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Google offers users depression screening

Google offers users depression screening

LA CROSSE, Wis. (WKBT) - Clinical depression affects 1 in 5 people, but most people don't receive treatment. Now a popular search engine is doing what it can to change that.

Google has partnered with the National Alliance on Mental Illness, so when users make a depression-related search, a prompt will ask users if they want to take a depression-screening questionnaire.

The hope is to give people more information and help them get quicker access to treatment.

"Initially, I think I was excited,” said Jeff Reiland, a child and family therapist at Gundersen Health System.

"I am thrilled,” said Sarah Johnson, La Crosse Area YMCA’s mental health director. "I'm hoping it means we're getting better and better at thinking about mental health as simply health, and part of our whole package."

When users search “depression,” Google offers the option to “check if you're clinically depressed,” by taking the PHQ-9, a clinically validated screening questionnaire used locally at both Gundersen and Mayo Clinic Health Systems.

"I think of it as a conversation starter,” Reiland said, adding that it’s not a diagnosis. "It's a measure of that moment in time about how the person is feeling. It may be an indicator that they’re struggling with depression. It's a great way to become educated about, 'Oh! That's what depression is.'"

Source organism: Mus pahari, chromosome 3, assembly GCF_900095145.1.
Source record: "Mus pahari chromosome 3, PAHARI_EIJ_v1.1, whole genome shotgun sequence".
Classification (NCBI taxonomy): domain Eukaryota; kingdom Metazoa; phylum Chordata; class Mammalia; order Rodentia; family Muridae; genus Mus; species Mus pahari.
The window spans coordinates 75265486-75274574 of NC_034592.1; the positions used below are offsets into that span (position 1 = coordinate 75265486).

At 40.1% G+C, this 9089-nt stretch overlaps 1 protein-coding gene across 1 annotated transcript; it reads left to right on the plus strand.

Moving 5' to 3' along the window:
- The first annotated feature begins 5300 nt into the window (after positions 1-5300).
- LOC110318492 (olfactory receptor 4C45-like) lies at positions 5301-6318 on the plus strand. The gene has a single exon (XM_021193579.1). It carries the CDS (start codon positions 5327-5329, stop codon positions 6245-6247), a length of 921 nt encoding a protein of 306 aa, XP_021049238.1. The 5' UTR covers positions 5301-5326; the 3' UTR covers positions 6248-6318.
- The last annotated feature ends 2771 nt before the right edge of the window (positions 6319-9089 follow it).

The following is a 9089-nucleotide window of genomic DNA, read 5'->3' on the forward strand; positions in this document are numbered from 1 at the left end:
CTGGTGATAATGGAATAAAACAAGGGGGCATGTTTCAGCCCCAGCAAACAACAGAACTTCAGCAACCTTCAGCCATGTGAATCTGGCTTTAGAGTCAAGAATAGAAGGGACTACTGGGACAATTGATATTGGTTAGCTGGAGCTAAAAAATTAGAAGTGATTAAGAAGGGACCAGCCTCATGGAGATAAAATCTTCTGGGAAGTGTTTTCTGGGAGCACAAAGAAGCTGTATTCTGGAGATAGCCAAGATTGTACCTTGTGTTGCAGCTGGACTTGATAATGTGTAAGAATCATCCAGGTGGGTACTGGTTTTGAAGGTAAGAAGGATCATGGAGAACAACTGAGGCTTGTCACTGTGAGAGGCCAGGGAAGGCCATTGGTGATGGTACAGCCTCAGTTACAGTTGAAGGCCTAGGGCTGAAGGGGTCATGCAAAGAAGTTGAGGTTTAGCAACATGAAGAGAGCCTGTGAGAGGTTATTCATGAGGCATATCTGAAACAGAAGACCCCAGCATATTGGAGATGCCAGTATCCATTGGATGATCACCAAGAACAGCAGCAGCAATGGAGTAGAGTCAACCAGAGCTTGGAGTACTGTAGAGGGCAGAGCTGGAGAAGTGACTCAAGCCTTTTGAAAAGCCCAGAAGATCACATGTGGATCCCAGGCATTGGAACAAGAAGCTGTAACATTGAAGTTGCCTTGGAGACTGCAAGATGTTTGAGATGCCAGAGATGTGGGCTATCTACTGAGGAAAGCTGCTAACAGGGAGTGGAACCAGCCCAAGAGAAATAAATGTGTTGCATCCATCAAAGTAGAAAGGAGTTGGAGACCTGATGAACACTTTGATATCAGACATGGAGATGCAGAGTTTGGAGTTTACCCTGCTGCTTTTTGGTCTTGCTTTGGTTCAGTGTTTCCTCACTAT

Beyond that, its visibility on Google can help break down depression's stigma and the fear people have of seeking help.

"That's probably the biggest challenge we have,” Reiland said. “So when Google said, 'Hey, we're going to put this out there and be a part of this conversation, a leader in this conversation,’ I thought, 'Good.'"

"I imagine that young adults and teens will stumble upon this,” Johnson said.

Johnson spends a lot of time at the Y's teen center.

"I think early detection is really important for people to get help, because depression is very, very treatable,” she said.

Johnson thinks the tool can set people on the right path as long as they take the next step.

"If folks can use it as a tool to talk with health care provider to get help, that can be really, really good for them, to get services they need and get back on their feet feeling like themselves again,” she said.

According to Google, this tool should be available on mobile devices by the end of Thursday, and the search engine is looking to expand to desktop computers as well.

If the screening suggests you might be depressed, Reiland said not to panic. At that point, he said it’s worth learning more about and talking to a professional, and depression is treatable.


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